So this is the cumulative result of a lot of random conversations and observing a few things over the years, and was finally spurred into a full poem after I had a moment of hesitating because I was embarrassed to admit I was Jewish. Since when is this a thing?! But it seems that at some point the only things that anyone has learned about Judaism or Jewish culture can be summed up by South Park, Borat, and documentaries about the Nazi party. None of which are exactly the best sources on which to base your assumptions. So, the main points to be learned from all this are:
- Stereotyping, type casting and making assumptions about someone’s life, attitudes and background based entirely on an accident of their birth is called discrimination. If they’re Jewish, it’s called being anti-Semitic. No if’s, but’s or maybe’s.
- The phrases ‘but that’s all irrelevant now, it was decades ago’, and ‘some of my best friends are…’ do not get you out of a hole when you’re talking about Jews any more than they do when you’re talking about black people, and they don’t stop you being an asshole. Take a hint.
- Please. For the love of all that’s holy, please do not ever start a conversation on finding out that I am Jewish with the words ‘oh but you don’t look/act Jewish’, or by saying ‘oh that’s amazing, so I saw a documentary this one time on the History channel…’. Just don’t.
I tell you I am Jewish.
You think smoked salmon
think Seder, think Matzes
think payas and beards and black.
This poem could have started with a joke.
‘In order to have peace and be happy,
you must kill all the Jews
and all the shoemakers.’
And you ask me, ‘But why the shoemakers?’
My mother emigrated twice so that I
would not instinctively grasp the punchline
but inheritance is not so easily left behind
on borders or at Customs.
I recently got talking to a guy on the train
and on noticing my necklace
he asked what it meant;
when I explained, his first reaction
was to tell me about how he once visited Poland
and we all know where this story is going.
Is this really what we have been reduced to?
We have all heard the stories –
when every family has a legend within living memory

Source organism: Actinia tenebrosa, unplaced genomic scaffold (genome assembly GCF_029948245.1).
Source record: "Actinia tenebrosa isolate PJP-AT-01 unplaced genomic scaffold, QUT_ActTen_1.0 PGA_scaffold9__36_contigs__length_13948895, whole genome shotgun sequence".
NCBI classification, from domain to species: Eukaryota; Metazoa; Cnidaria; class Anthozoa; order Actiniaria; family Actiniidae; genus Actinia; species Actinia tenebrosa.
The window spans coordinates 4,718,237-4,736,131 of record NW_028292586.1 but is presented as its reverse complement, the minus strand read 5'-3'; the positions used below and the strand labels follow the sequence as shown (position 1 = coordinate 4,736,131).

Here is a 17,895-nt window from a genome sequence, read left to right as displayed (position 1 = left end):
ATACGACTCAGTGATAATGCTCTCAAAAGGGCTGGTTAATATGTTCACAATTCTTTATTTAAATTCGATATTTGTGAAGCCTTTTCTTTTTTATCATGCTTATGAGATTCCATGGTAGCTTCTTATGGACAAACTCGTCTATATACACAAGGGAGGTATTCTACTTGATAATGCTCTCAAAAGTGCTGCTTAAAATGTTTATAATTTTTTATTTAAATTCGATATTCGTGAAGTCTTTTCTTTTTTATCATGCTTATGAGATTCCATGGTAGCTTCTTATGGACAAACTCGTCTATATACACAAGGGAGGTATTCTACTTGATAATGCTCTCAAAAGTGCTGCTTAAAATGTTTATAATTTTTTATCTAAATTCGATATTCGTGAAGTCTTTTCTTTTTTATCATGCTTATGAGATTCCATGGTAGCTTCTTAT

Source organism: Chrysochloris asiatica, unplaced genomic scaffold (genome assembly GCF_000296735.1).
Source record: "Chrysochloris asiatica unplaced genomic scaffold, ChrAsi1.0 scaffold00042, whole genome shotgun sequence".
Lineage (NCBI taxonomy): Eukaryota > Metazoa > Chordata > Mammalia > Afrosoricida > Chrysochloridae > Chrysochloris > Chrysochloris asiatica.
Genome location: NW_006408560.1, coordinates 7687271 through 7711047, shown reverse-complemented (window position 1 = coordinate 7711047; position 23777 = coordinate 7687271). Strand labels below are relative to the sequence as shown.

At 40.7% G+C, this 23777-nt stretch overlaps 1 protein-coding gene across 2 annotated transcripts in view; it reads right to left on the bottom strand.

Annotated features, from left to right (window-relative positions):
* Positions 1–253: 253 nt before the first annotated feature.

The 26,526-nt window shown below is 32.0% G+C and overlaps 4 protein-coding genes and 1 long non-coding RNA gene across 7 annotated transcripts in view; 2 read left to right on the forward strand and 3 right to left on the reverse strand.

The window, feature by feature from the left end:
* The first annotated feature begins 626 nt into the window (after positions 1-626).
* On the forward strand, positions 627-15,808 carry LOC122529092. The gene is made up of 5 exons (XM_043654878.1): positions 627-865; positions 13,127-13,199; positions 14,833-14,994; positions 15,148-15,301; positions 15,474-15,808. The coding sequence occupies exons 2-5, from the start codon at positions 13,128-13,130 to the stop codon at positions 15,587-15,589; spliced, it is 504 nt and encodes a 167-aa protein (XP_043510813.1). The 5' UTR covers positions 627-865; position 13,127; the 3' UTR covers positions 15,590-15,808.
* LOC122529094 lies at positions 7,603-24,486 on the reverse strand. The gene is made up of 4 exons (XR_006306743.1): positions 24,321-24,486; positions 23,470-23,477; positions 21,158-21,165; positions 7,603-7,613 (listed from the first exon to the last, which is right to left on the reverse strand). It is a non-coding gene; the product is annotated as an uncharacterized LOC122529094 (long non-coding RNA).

of the one who made it,
the one who got away,
of the many who were dragged, blinking and dazed
from their beds in the dead of night
and never heard from again,
is it any wonder we all of us carry
the burden of survivor’s guilt?
My housemate Jules had a great uncle
whose tale is passed down like Shabat silver
of how he walked with the children
into showers which he knew
were not hot water,
just so they would not be frightened.
She did not need to tell me the look
her grandmother wore to recount it;
peel back the denim and the soft living
and we are all two steps from the doors
that only lock from the outside,
from unclaimed wedding rings,
shorn hanks of hair, false teeth and soap.
This is the legacy whcih I am not allowed
to publicly claim as my own,
the ugly cooked pork stink your schoolbooks
are not permitted to render,
and this is all that is really remembered of my people.
It took ten years of living here
before my mother would put a Mezuzah on our door,
and though I have not spoken Hebrew in years
she still flinches to see me wearing yellow,
cannot believe me when I tell her
that this is far behind us.
I believed it myself, once,
but somewhere along the line anti-Semitism
has become cool again
and believing can be hard some days.
My ex-boyfriend was Catholic
and he once suggested that it would be funny
to tell our kids at Easter
that mummy’s people killed daddy’s God.
I wonder if he ever realised how close
those words were to the gallows, to the cattle trucks,
to the gas chambers and incinerators
I wonder how he ever thought a couple of history classes
and a space in my bed gave him
a free pass to claim that by association
he had a right to make those jokes.
For the record – I do not keep my gold
in a pouch around my neck,
I do not play the fiddle and my fear of heights
means I would not be seen dead on a rooftop;
chicken soup really does cure everything,
‘oy’ is not a word, it is an entire vocabulary,
and telling me that I ‘pass’,
that you could never tell ‘what’ I am
is not a compliment.
I should not have to wash my skin a darker colour
to remind you that tact is not a priveliged choice
reserved only for those people who don’t look like you.
I am more than a barcode branded in the pages
of some textbook,
but when all you think when you hear my language
is smoke stacks, mass graves,
a pile of discarded shoes,
what does that make me but a dead horse,
feel free to flog?
Sure, identity gets a little fuzzy
when it is no longer delineated on your arm,
but I come from a culture of survival
and we resurrected our language
like the messiah we birthed,
and while its taste is bitter as Pesach herbs
banned for so many centuries that it feels foreign
on tongues born to speak it
every syllable feels like a homecoming.
Barukh atah Adonai, Eloheinu, melekh ha’olam
I come from the first generation to be born
with both feet on this side of a tombstone
Baruch atah Adonai
my culture is still a millstone of shame
that it does not do to speak of in public
but ours is the first generation
that has a voice to do so.
Baruch atah Adonai
mine is the first generation where it is not
remarkable that I have German or Muslim friends
or that the only arguments we have
are over a dislike of bacon
or the eternal question of ‘Lox or hummus’
(even though we really know the answer is
‘why not both?’)
We are the first generation
to not wear our identities like a battle scar
we are the first to step outside of the barbed wire
We are the first to realise we carry
the survivor’s guilt of our forebears
So why – why? – can we not be the first generation
to cast it off like shackles
and finally step forward wiht the grace
our newfound lightness affords?
I tell you I am Jewish.
You think kippah